Base Salary and Annual Bonus.

 

Mr. Gagerman is entitled to a base salary of $360,000 per year. The Gagerman Agreement also provides for an annual bonus to be approved by the Board of Directors of up to $100,000 based on objective and subjective milestones and, in the case of the 2007 fiscal year, provided the company has the available cash, and an additional annual bonus at the discretion of the Board of Directors of up to $100,000 for achievements in excess of expected milestones. The initial qualitative milestones and their quantitative relative weight were specified in the Gagerman Agreement for fiscal 2007, fiscal 2008 and fiscal 2009, and relate to achievement of specified business, financial and organizational performance goals. The Company may change both the qualitative goals and relative weight of the goals by giving notice to Mr. Gagerman prior to the fiscal quarter that the change will take effect. In addition, we retain the discretion under the Gagerman Agreement to pay an annual bonus regardless of whether the stated milestones are achieved. Bonuses are payable within 45 days after the end of the applicable fiscal year.

 

 

Stock Options

 

The Gagerman Agreement provides for him to receive options to purchase 300,000 shares of common stock at an exercise price of $2.00 per share, of which 50,000 options are designated for tax purposes as “incentive stock options” and the remaining options are non-qualified options. The Gagerman Agreement originally provided for an option term of three years, which was subsequently extended to five years. The options vest at the rate of 25,000 per month. Unvested options vest if the Gagerman Agreement is terminated by either party under specified circumstances. All of these options vested as of November 2007. In addition to the 300,000 options granted under the Gagerman Agreement, Mr. Gagerman has been granted an additional 700,000 options and warrants, described elsewhere in this Report, and remains eligible for future equity compensation awards.

 

 

Life Insurance, Dues and Car Allowance

 

The Gagerman Agreement requires us to pay life insurance premiums on his private life insurance policy, up to $7,500 per year. Mr. Gagerman is also entitled to receive $2,000 per month as an automobile allowance and country club dues, and reimbursement of the country club initiation fee of up to $8,000.

 

 

Medical Benefits

 

In addition to health and dental insurance generally available to all of our employees, Mr. Gagerman is also entitled to receive reimbursement of up to $15,000 per year for all non-covered medical and dental expenses for himself and his spouse, including deductibles and co-payments. His agreement also entitles him to reimbursement for the cost of long term care insurance.

 

 

Early Termination of Agreement

 

The Gagerman Agreement provides that either party may terminate the agreement prior to its stated term upon occurrence of the following events:

 

 

Death or Permanent Disability – The agreement automatically terminates upon Mr. Gagerman’s death or disability (as determined under our Long-Term Disability Plan, which provides for a benefit of 50% of his monthly salary to a maximum of $6,000 per month).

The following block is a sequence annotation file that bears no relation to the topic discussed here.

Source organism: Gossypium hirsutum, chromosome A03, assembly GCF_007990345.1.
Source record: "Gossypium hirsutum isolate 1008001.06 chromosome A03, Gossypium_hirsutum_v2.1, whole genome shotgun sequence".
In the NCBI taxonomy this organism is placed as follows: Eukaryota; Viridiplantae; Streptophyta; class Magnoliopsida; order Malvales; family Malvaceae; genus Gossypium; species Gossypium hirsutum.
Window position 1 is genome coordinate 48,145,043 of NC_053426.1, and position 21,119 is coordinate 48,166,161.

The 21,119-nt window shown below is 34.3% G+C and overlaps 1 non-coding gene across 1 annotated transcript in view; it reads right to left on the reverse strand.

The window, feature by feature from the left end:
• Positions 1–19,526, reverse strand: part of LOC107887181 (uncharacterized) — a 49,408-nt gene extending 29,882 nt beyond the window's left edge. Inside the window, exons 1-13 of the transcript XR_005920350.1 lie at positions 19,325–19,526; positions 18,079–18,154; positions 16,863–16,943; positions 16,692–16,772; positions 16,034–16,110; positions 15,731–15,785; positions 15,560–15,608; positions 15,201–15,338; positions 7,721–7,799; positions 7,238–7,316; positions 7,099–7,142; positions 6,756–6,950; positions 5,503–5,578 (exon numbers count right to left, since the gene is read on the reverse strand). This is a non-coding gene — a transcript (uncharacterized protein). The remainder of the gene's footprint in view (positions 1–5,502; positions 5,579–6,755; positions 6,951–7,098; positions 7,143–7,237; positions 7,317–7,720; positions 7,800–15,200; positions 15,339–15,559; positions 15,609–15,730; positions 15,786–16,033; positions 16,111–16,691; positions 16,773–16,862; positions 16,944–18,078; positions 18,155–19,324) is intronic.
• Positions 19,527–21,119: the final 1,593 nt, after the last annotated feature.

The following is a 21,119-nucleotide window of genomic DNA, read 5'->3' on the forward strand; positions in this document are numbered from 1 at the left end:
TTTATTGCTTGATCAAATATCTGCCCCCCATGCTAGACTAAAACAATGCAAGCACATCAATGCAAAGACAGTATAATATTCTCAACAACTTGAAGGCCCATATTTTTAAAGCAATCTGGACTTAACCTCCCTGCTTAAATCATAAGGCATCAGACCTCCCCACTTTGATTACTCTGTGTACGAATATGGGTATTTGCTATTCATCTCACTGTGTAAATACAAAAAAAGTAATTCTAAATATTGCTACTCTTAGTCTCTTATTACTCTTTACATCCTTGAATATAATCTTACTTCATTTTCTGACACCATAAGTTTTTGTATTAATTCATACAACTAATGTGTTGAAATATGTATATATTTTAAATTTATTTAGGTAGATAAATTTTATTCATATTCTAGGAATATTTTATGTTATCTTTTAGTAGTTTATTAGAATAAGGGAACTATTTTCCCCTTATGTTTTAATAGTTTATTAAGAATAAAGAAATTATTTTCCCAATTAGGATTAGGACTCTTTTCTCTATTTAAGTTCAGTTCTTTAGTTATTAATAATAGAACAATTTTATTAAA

By the Company For Cause - We may terminate the agreement for “cause”. The agreement defines “cause” to include:

 


 

 

a breach by Mr. Gagerman of his obligations not to compete with us during the term of his employment;

 

a breach by Mr. Gagerman of his obligation to maintain confidential information

 

commission of an act of fraud, embezzlement or dishonesty which is injurious to us;

 

intentional misconduct which is detrimental to our business or reputation

 

 

By the Company for Non-Performance – We may terminate the agreement upon 120 days prior notice in the event of “non-performance” by Mr. Gagerman. The agreement defines “non-performance” to mean a determination by not less than 75% of the members of our Board of Directors that Mr. Gagerman is not performing his duties as CEO and the continuation of the non-performance for 15 days after receiving notice of the Board’s determination.

 

 

By The Company Without Cause or Non-Performance – We may terminate the agreement upon not less than 12 months notice, without regard to Mr. Gagerman’s performance.

 

 

By Mr. Gagerman For Cause – Mr. Gagerman may terminate the agreement for “cause” upon not less than 45 days notice. The agreement defines “cause” to include:

 

 

A change in his job responsibilities resulting from a demotion; and

 

His removal as a member of the Board of Directors.

 

 

By Mr. Gagerman Without Cause – Mr. Gagerman may terminate the agreement upon not less than 120 days notice without regard to whether we are meeting our obligation under the agreement.

 

 

By Mr. Gagerman Upon a Change of Control - Mr. Gagerman may terminate the agreement upon not less than 30 days notice at any time following a “change in control.” The agreement defines change of control to mean:

 

 

The acquisition by a new investor of more than 50% of our common stock, or

 

The change of a majority of our board members either by an individual or by one or more groups acting together.

 

 

Severance Benefits Upon Termination

 

Base Salary and Bonus. Upon the termination of Mr. Gagerman’s employment as CEO, he is entitled to receive accrued salary, unpaid bonus payments (if any) through the effective date of his termination.